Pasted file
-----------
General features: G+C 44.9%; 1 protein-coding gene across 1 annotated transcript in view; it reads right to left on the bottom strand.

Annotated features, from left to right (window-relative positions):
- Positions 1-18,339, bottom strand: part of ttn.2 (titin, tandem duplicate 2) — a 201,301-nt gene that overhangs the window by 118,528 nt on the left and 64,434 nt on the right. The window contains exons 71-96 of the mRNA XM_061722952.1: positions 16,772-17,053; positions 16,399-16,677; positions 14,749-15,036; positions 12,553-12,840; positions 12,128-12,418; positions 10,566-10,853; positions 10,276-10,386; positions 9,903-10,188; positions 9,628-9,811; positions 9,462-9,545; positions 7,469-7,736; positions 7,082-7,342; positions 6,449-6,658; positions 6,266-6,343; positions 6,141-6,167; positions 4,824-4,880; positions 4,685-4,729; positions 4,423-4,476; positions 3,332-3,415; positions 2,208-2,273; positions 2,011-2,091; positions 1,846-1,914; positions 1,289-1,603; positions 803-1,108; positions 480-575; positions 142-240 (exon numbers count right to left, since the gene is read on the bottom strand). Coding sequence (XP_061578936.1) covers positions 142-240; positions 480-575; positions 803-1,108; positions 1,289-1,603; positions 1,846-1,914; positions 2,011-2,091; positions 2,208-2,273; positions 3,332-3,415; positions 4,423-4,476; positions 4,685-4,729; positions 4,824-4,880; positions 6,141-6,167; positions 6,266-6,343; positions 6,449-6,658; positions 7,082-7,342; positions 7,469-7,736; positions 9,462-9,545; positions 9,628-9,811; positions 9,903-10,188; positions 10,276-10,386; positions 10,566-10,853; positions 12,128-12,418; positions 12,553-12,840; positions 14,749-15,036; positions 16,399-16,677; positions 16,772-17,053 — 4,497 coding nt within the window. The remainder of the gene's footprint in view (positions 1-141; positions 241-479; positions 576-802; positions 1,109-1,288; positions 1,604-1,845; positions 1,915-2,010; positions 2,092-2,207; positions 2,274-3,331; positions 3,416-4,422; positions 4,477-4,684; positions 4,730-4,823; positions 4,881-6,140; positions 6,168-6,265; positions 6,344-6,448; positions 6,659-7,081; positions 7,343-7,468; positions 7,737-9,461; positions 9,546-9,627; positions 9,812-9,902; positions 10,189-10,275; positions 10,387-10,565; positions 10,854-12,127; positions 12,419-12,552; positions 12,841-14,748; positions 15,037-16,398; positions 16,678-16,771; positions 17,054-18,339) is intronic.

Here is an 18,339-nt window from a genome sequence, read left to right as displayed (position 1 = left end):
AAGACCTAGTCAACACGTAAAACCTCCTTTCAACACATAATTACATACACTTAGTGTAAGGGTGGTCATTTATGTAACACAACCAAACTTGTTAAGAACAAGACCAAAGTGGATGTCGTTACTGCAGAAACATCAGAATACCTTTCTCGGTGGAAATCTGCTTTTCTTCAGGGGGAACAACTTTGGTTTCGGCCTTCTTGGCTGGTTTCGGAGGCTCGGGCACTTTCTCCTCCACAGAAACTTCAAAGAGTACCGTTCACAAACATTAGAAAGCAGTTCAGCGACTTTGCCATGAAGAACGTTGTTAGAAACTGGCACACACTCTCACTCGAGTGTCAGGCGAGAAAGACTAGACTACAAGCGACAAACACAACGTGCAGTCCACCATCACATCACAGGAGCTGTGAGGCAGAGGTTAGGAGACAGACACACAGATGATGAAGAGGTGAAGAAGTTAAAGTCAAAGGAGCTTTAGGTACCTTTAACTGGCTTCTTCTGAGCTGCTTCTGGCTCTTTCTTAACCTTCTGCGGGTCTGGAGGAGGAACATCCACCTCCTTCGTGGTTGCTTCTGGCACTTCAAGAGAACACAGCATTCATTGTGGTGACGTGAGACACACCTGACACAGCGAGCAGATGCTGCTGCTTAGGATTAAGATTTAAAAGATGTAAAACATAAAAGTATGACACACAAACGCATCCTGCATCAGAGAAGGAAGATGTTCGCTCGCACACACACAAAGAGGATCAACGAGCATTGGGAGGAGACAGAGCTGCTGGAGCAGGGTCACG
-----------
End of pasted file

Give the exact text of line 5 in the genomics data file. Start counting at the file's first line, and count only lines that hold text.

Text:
AAGACCTAGTCAACACGTAAAACCTCCTTTCAACACATAATTACATACACTTAGTGTAAGGGTGGTCATTTATGTAACACAACCAAACTTGTTAAGAACAAGACCAAAGTGGATGTCGTTACTGCAGAAACATCAGAATACCTTTCTCGGTGGAAATCTGCTTTTCTTCAGGGGGAACAACTTTGGTTTCGGCCTTCTTGGCTGGTTTCGGAGGCTCGGGCACTTTCTCCTCCACAGAAACTTCAAAGAGTACCGTTCACAAACATTAGAAAGCAGTTCAGCGACTTTGCCATGAAGAACGTTGTTAGAAACTGGCACACACTCTCACTCGAGTGTCAGGCGAGAAAGACTAGACTACAAGCGACAAACACAACGTGCAGTCCACCATCACATCACAGGAGCTGTGAGGCAGAGGTTAGGAGACAGACACACAGATGATGAAGAGGTGAAGAAGTTAAAGTCAAAGGAGCTTTAGGTACCTTTAACTGGCTTCTTCTGAGCTGCTTCTGGCTCTTTCTTAACCTTCTGCGGGTCTGGAGGAGGAACATCCACCTCCTTCGTGGTTGCTTCTGGCACTTCAAGAGAACACAGCATTCATTGTGGTGACGTGAGACACACCTGACACAGCGAGCAGATGCTGCTGCTTAGGATTAAGATTTAAAAGATGTAAAACATAAAAGTATGACACACAAACGCATCCTGCATCAGAGAAGGAAGATGTTCGCTCGCACACACACAAAGAGGATCAACGAGCATTGGGAGGAGACAGAGCTGCTGGAGCAGGGTCACG